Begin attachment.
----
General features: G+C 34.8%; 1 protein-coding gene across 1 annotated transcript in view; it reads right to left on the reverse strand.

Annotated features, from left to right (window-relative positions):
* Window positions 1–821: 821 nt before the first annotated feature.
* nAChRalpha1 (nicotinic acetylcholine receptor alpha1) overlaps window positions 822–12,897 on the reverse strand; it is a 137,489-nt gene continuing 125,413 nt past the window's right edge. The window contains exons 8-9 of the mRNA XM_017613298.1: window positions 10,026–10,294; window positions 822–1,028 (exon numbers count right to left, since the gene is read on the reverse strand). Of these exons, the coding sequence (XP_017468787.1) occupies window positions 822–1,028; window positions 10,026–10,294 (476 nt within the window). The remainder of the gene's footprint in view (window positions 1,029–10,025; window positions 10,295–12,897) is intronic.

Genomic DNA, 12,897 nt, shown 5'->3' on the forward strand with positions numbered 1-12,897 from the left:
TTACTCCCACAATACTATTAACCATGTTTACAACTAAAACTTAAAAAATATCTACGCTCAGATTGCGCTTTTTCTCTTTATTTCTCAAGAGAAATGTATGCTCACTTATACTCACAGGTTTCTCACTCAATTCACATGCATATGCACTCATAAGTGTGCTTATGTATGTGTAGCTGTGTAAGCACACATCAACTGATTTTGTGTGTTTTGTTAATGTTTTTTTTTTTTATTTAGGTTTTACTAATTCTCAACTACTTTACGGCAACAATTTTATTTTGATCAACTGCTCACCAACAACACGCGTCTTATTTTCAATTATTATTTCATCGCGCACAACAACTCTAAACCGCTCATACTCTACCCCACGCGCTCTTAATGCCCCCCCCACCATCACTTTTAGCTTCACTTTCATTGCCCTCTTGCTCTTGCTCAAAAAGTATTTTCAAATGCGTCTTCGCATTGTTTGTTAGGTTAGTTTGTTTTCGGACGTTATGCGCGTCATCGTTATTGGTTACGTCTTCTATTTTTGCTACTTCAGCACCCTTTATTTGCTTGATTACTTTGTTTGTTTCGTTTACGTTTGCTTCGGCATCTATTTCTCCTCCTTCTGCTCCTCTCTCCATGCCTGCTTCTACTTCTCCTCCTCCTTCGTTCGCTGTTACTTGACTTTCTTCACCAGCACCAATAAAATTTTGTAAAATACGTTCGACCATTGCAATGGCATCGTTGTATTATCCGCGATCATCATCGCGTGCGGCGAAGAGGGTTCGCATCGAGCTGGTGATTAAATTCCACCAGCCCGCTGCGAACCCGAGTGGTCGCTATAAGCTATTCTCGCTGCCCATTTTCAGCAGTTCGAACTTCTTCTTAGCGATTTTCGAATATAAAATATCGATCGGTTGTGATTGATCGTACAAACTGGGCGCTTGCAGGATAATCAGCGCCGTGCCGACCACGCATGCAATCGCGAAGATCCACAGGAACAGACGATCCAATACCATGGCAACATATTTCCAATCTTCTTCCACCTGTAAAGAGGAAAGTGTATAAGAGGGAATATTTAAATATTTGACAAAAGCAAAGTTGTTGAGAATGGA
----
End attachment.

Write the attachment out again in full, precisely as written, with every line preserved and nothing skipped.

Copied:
General features: G+C 34.8%; 1 protein-coding gene across 1 annotated transcript in view; it reads right to left on the reverse strand.

Annotated features, from left to right (window-relative positions):
* Window positions 1–821: 821 nt before the first annotated feature.
* nAChRalpha1 (nicotinic acetylcholine receptor alpha1) overlaps window positions 822–12,897 on the reverse strand; it is a 137,489-nt gene continuing 125,413 nt past the window's right edge. The window contains exons 8-9 of the mRNA XM_017613298.1: window positions 10,026–10,294; window positions 822–1,028 (exon numbers count right to left, since the gene is read on the reverse strand). Of these exons, the coding sequence (XP_017468787.1) occupies window positions 822–1,028; window positions 10,026–10,294 (476 nt within the window). The remainder of the gene's footprint in view (window positions 1,029–10,025; window positions 10,295–12,897) is intronic.

Genomic DNA, 12,897 nt, shown 5'->3' on the forward strand with positions numbered 1-12,897 from the left:
TTACTCCCACAATACTATTAACCATGTTTACAACTAAAACTTAAAAAATATCTACGCTCAGATTGCGCTTTTTCTCTTTATTTCTCAAGAGAAATGTATGCTCACTTATACTCACAGGTTTCTCACTCAATTCACATGCATATGCACTCATAAGTGTGCTTATGTATGTGTAGCTGTGTAAGCACACATCAACTGATTTTGTGTGTTTTGTTAATGTTTTTTTTTTTTATTTAGGTTTTACTAATTCTCAACTACTTTACGGCAACAATTTTATTTTGATCAACTGCTCACCAACAACACGCGTCTTATTTTCAATTATTATTTCATCGCGCACAACAACTCTAAACCGCTCATACTCTACCCCACGCGCTCTTAATGCCCCCCCCACCATCACTTTTAGCTTCACTTTCATTGCCCTCTTGCTCTTGCTCAAAAAGTATTTTCAAATGCGTCTTCGCATTGTTTGTTAGGTTAGTTTGTTTTCGGACGTTATGCGCGTCATCGTTATTGGTTACGTCTTCTATTTTTGCTACTTCAGCACCCTTTATTTGCTTGATTACTTTGTTTGTTTCGTTTACGTTTGCTTCGGCATCTATTTCTCCTCCTTCTGCTCCTCTCTCCATGCCTGCTTCTACTTCTCCTCCTCCTTCGTTCGCTGTTACTTGACTTTCTTCACCAGCACCAATAAAATTTTGTAAAATACGTTCGACCATTGCAATGGCATCGTTGTATTATCCGCGATCATCATCGCGTGCGGCGAAGAGGGTTCGCATCGAGCTGGTGATTAAATTCCACCAGCCCGCTGCGAACCCGAGTGGTCGCTATAAGCTATTCTCGCTGCCCATTTTCAGCAGTTCGAACTTCTTCTTAGCGATTTTCGAATATAAAATATCGATCGGTTGTGATTGATCGTACAAACTGGGCGCTTGCAGGATAATCAGCGCCGTGCCGACCACGCATGCAATCGCGAAGATCCACAGGAACAGACGATCCAATACCATGGCAACATATTTCCAATCTTCTTCCACCTGTAAAGAGGAAAGTGTATAAGAGGGAATATTTAAATATTTGACAAAAGCAAAGTTGTTGAGAATGGA